Ambulances services on Grand Cayman are back to normal after two new ambulances hit the road this week.
The arrival of the two latest vehicles puts to an end an ambulance shortage that forced health administrators to use old and unreliable vehicles to respond to emergency calls.
The two new vehicles arrived here last week; roughly six weeks after health administrators received another new, smaller ambulance.
Speaking last week, Emergency Medical Services Manager Stephen Duval said he was thrilled at the two latest additions to the fleet.
‘They drive extremely well. They fit well. Everybody is really excited about the new vehicles; it’s been a long time coming,’ he said.
The latest additions – valued at roughly US$118,000 each – means there will now be a new ambulance stationed in George Town, North Side and West Bay.
A forth vehicle, which is within international ambulance lifespan guidelines, will be rotated throughout the districts, while an older vehicle will be used for non-emergency trips.
Mr. Duval said the two Type-3 Chevrolet ambulances will give health administrators plenty of options.
‘Because we work on a small island, we need a vehicle that is multi-functional; one that can handle mass casualty incidents; disaster response; trauma; cardiac arrests and transports,’ Mr. Duval explained. These latest vehicles can do that, he stated.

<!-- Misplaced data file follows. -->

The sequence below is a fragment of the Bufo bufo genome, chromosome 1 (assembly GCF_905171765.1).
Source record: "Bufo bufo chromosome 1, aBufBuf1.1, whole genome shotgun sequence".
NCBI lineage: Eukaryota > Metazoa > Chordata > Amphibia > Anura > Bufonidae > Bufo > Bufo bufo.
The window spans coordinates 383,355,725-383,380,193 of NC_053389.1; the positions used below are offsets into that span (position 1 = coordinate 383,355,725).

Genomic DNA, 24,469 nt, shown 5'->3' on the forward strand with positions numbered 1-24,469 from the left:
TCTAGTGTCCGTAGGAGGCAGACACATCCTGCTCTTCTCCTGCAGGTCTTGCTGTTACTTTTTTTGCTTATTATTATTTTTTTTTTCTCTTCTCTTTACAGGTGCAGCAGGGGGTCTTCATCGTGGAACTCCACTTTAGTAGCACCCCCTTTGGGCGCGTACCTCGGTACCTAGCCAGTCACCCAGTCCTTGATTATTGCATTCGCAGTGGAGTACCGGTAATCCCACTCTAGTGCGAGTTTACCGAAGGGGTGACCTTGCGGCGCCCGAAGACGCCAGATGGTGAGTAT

The ambulances have had a number of add-ons that Mr. Duval said will benefit both patients and his ambulance crews.
There is an LED lighting system; new safety features such as safety harnesses for patient care providers and a camera system to help drivers reverse in the large vehicles.
Mr. Duval said it is a huge relief to finally have a full fleet of reliable ambulances back on the road.
‘A big part of our service is reliability. These vehicles will service us extremely well.’
He paid tribute to his emergency response crews, who he said had had improvised to make the best of a difficult situation.
‘They have really stepped up to the plate. These vehicles are not only well deserved for the people, but the staff that will be using them.’
The 10 month delay in getting new vehicles has been blamed on funding delays within the Ministry of Health.
‘They have really stepped up to the plate. These vehicles are not only well deserved for the people, but the staff that will be using them.’ – Emergency Medical Services Manager Stephen Duval.